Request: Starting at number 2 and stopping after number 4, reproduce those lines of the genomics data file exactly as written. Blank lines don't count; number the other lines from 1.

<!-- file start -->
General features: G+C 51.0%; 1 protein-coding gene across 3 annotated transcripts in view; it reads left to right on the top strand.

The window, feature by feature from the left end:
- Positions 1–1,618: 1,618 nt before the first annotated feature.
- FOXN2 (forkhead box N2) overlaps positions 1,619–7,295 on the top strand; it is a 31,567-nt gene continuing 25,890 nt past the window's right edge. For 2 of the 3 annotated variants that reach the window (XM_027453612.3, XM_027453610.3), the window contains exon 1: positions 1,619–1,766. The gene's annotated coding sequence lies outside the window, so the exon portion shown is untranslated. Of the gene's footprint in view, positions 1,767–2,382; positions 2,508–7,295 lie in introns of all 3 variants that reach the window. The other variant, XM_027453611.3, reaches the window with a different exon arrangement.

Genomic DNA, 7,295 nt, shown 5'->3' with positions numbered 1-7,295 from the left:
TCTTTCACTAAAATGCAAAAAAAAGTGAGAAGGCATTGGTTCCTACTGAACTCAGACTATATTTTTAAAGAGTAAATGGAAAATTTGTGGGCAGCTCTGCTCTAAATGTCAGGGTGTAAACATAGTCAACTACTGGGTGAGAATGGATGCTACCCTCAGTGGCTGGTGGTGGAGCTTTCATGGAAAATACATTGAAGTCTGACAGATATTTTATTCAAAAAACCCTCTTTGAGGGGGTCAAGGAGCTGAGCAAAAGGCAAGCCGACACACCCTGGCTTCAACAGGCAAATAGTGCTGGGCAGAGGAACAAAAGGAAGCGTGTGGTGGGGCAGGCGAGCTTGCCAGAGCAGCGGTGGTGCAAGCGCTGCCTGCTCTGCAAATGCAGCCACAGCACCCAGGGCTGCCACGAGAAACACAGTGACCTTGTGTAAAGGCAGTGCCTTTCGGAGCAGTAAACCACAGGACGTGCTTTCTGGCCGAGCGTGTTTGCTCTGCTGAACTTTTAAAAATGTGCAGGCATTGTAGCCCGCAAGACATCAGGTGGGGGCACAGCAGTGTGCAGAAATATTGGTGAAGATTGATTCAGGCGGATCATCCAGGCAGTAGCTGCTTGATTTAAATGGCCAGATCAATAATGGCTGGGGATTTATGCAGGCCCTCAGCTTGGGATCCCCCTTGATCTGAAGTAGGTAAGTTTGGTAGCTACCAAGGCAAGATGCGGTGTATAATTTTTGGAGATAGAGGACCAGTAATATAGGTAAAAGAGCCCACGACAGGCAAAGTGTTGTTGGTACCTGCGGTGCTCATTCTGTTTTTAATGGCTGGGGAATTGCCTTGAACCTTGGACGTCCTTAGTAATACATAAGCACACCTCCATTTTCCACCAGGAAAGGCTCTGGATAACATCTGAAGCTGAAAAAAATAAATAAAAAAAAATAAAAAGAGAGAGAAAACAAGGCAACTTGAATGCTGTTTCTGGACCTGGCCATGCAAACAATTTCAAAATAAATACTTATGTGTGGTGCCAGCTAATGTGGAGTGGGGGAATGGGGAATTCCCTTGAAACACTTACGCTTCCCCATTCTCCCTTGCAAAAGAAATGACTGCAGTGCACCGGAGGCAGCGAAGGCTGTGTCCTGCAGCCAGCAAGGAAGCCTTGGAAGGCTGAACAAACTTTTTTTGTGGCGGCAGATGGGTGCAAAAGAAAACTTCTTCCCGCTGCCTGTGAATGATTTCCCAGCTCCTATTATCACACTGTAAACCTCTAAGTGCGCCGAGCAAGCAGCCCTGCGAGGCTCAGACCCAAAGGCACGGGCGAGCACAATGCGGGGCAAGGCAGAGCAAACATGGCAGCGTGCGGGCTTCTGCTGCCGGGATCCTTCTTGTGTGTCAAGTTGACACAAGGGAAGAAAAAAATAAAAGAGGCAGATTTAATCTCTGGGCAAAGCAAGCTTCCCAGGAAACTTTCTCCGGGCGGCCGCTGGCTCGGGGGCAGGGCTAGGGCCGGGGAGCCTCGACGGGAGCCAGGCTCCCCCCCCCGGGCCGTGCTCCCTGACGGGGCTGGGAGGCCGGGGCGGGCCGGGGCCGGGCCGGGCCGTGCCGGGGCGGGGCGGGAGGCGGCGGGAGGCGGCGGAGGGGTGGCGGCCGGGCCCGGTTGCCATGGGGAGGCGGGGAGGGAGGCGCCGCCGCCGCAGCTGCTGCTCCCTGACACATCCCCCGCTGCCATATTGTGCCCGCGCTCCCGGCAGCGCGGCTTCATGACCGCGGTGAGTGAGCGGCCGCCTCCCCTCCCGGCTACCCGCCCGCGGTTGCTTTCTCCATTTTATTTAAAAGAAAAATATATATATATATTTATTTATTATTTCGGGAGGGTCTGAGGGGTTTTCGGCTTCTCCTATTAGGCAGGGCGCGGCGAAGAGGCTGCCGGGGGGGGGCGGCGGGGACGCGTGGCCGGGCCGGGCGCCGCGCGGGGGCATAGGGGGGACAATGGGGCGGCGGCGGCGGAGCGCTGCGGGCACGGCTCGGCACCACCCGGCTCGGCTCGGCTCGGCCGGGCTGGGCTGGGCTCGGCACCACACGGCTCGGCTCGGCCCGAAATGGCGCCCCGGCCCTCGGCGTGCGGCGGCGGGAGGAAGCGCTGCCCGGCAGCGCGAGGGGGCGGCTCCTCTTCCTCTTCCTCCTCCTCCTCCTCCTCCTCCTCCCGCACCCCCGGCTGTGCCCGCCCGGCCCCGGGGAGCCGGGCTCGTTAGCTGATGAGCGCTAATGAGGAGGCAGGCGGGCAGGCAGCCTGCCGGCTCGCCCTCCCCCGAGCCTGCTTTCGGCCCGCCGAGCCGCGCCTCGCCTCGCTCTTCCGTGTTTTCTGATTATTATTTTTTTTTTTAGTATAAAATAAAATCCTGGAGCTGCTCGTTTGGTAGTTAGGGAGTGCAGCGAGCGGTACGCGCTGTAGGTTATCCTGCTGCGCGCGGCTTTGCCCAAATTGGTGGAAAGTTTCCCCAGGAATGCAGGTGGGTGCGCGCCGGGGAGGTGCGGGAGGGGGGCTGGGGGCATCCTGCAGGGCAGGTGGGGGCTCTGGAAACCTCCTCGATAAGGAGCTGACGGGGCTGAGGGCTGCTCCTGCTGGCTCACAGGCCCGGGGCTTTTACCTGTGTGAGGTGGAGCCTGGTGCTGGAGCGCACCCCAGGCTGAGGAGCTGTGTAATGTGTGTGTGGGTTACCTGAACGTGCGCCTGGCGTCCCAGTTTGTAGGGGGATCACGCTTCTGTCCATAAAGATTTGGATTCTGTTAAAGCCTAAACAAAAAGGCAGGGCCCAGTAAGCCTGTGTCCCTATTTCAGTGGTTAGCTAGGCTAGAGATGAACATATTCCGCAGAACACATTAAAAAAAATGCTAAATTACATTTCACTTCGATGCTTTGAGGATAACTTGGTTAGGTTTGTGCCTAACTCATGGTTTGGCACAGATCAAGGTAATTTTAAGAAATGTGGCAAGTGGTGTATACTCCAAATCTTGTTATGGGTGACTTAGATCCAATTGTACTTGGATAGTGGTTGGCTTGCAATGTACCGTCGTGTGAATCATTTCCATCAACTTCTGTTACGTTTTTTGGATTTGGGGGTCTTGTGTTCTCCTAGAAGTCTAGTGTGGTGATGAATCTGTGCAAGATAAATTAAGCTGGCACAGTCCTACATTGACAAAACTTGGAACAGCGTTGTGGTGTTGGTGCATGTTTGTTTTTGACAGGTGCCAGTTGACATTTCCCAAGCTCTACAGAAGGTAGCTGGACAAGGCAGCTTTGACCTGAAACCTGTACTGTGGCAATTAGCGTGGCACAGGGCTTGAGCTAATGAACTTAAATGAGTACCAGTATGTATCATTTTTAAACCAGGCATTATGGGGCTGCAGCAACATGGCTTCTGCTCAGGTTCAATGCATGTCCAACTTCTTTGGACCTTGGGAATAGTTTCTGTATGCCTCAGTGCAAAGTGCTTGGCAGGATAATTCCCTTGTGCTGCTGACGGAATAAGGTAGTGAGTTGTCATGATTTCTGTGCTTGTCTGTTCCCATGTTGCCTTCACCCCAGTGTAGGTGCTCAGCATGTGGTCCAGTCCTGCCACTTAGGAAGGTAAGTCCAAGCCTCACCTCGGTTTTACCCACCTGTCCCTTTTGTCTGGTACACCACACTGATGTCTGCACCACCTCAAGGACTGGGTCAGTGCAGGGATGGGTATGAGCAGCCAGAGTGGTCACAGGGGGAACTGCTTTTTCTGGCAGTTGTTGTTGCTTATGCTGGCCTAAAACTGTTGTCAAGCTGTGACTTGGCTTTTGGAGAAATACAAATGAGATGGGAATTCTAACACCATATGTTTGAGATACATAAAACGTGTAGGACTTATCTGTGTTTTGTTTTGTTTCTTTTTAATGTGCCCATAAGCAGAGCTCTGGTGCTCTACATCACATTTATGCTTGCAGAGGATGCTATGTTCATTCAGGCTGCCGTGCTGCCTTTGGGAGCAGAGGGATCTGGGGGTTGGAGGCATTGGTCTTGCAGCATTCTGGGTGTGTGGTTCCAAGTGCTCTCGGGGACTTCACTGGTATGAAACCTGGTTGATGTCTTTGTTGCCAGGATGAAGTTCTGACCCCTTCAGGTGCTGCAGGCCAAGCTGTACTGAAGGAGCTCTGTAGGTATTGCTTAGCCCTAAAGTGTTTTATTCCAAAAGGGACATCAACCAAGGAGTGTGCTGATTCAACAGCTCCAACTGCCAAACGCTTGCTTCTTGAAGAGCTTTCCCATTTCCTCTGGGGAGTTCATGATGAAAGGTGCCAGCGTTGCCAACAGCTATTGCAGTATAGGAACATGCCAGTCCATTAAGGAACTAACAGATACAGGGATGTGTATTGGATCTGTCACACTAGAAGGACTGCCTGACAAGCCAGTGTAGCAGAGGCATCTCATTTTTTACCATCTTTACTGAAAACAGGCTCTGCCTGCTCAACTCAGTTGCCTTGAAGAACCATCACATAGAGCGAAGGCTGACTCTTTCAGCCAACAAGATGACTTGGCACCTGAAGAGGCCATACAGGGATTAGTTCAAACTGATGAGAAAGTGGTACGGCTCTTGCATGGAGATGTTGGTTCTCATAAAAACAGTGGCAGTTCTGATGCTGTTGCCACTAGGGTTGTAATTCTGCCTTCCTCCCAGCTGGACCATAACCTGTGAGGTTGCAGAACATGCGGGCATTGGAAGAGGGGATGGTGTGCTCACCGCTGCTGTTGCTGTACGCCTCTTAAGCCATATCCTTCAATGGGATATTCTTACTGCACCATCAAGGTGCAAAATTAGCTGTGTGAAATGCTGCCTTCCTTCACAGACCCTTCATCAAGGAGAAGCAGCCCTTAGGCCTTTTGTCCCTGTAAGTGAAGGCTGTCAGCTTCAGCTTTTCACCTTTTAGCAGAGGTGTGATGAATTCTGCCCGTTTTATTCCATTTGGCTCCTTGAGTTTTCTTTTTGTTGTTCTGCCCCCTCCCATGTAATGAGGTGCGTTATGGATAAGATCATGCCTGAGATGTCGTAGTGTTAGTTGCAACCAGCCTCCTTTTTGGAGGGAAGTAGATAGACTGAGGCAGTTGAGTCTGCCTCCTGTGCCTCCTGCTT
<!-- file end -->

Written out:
The window, feature by feature from the left end:
- Positions 1–1,618: 1,618 nt before the first annotated feature.
- FOXN2 (forkhead box N2) overlaps positions 1,619–7,295 on the top strand; it is a 31,567-nt gene continuing 25,890 nt past the window's right edge. For 2 of the 3 annotated variants that reach the window (XM_027453612.3, XM_027453610.3), the window contains exon 1: positions 1,619–1,766. The gene's annotated coding sequence lies outside the window, so the exon portion shown is untranslated. Of the gene's footprint in view, positions 1,767–2,382; positions 2,508–7,295 lie in introns of all 3 variants that reach the window. The other variant, XM_027453611.3, reaches the window with a different exon arrangement.